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February 19, 2014
Quebec tables assisted suicide proposal

A controversial bill to allow assisted suicide has passed first reading in the Quebec National Assembly. If implemented, Quebec would be the first jurisdiction in Canada to allow doctors to help end the life of terminally ill patients.

Under the province’s proposals, doctors would be protected from prosecution when they provide an end-of-life  mechanism, such as a lethal self-injection, to a patient facing a confirmed terminal illness.  

While Quebec civil law prevents euthanasia (the termination of a life by a doctor,)  the Quebec government argues that assisted suicide (providing the means for a terminally ill patient to end his/her own life,) represents a “continuum” of health care.  

“This has nothing to do with criminal matters and everything to do with medical care,” says Quebec Social Services Minister Véronique Hivon.  “The public has placed high expectations on us.  This law would provide the best response to their suffering.”

Under the proposed law, a patient requesting end-of-life treatment would have to be an adult resident of Quebec,  be capable of providing consent to the procedure and be in the advanced stages of a terminal illness.  At least two physicians would also have to confirm that the patient meets the criteria.  Input from the patient’s family would also have to be collected.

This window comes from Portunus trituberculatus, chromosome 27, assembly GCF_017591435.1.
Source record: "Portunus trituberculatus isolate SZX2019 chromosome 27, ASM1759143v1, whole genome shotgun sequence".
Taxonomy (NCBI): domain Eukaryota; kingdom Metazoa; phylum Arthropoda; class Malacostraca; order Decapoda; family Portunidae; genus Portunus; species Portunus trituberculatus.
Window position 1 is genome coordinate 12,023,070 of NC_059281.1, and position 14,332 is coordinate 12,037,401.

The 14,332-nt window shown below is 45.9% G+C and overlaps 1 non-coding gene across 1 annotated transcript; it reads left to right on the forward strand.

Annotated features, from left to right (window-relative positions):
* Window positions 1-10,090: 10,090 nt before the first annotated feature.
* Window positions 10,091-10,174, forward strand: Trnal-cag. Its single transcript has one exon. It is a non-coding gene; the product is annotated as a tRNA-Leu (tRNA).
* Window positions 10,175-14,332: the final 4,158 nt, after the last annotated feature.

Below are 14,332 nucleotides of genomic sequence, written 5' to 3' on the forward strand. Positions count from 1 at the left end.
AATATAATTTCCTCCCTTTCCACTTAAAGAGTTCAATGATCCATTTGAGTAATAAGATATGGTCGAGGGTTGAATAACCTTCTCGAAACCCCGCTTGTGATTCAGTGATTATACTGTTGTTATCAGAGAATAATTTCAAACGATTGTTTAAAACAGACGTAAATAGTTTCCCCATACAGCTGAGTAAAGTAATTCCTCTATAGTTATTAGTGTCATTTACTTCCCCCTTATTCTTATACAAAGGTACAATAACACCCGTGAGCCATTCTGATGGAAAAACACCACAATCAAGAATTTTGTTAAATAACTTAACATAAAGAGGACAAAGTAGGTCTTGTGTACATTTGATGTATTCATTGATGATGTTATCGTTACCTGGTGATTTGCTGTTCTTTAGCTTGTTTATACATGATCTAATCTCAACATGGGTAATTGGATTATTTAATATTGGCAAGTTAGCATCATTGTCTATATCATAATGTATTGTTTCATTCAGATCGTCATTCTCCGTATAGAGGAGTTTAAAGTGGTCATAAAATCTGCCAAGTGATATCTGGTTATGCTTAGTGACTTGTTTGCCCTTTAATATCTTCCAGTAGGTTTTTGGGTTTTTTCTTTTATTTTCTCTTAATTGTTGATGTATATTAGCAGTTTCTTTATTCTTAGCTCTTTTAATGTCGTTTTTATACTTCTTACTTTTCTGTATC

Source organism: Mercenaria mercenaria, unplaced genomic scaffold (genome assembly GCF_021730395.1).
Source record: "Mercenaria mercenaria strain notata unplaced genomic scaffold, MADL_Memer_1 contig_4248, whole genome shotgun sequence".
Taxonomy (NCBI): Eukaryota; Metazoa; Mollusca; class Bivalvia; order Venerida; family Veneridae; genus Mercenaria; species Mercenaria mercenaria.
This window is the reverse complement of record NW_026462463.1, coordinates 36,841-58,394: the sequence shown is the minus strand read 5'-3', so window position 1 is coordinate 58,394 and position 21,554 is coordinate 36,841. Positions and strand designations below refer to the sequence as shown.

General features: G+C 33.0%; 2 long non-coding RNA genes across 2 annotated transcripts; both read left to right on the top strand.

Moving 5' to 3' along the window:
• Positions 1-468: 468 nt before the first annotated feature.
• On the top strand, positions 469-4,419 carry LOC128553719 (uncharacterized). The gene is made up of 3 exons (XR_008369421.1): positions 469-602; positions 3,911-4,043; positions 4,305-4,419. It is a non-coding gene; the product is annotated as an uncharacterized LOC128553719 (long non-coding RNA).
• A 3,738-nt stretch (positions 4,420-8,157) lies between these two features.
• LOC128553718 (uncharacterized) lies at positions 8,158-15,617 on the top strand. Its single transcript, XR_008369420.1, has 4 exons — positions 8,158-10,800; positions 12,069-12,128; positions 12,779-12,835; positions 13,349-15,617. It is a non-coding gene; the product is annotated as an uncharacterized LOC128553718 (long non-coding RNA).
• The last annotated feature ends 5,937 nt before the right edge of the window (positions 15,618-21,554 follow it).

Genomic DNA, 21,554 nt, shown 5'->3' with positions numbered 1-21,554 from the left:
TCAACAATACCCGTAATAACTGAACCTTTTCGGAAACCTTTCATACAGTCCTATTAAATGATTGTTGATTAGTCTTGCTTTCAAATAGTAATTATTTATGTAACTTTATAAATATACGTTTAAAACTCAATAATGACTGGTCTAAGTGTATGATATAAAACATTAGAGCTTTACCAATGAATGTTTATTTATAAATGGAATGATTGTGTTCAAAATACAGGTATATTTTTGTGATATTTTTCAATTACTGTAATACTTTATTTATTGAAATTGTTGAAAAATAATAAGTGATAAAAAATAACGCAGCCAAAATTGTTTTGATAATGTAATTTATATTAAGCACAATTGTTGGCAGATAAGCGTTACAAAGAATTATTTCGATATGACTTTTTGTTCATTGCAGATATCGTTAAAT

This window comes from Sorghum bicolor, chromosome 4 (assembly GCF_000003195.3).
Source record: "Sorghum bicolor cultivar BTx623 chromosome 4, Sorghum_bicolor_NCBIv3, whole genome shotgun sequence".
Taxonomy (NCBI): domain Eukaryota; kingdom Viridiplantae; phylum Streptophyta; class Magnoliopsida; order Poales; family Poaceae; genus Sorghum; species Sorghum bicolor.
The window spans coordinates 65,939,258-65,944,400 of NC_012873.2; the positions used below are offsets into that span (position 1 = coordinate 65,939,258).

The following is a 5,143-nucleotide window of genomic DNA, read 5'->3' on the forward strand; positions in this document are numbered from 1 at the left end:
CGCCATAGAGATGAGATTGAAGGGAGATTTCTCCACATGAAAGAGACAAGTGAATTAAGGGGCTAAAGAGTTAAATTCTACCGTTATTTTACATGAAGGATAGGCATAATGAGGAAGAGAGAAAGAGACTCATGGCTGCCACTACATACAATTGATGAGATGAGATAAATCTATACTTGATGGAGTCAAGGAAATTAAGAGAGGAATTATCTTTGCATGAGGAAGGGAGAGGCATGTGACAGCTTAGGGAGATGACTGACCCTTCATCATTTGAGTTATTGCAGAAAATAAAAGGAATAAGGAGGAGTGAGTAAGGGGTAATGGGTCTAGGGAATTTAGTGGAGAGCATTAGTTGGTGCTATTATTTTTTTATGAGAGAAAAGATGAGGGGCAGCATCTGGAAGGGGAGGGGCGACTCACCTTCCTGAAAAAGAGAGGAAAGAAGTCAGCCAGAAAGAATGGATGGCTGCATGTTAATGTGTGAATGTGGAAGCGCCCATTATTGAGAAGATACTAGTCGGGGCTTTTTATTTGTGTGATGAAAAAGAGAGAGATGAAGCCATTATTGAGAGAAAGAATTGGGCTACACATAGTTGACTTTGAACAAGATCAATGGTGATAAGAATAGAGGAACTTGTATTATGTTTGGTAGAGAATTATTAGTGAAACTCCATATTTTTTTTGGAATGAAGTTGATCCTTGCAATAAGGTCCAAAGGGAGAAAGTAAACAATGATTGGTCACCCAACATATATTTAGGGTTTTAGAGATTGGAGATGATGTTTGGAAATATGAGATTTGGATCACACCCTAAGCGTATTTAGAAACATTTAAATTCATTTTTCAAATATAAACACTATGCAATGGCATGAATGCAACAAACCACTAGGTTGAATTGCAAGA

The right-to-die bill is expected to be hotly contested by right-to-life advocates, religious groups,  as well as those favouring more funding for hospital or palliative care facilities. The bill has to be reviewed by legislative committees and be approved twice more by the Assembly before it becomes law.   Final approval may be years away.

If passed, the Quebec law will present unique challenges to the insurance industry.  Today, no life insurance benefits are paid to those who commit suicide within two years of purchase of a policy.  Paid premiums are refunded to the estate or plan beneficiaries.  However, should a medically assisted suicide of a terminally ill person occur within a hospital, will the old rules of the life insurance industry still apply?  If so, would the unsupervised suicide of a terminally person be subject to different claims adjudication rules?  

Clearly, the Quebec law could open moral and legal debates in the years to come.

To date, assisted suicide is legal in Belgium, Switzerland, the Netherlands and in the states of Washington and Oregon.

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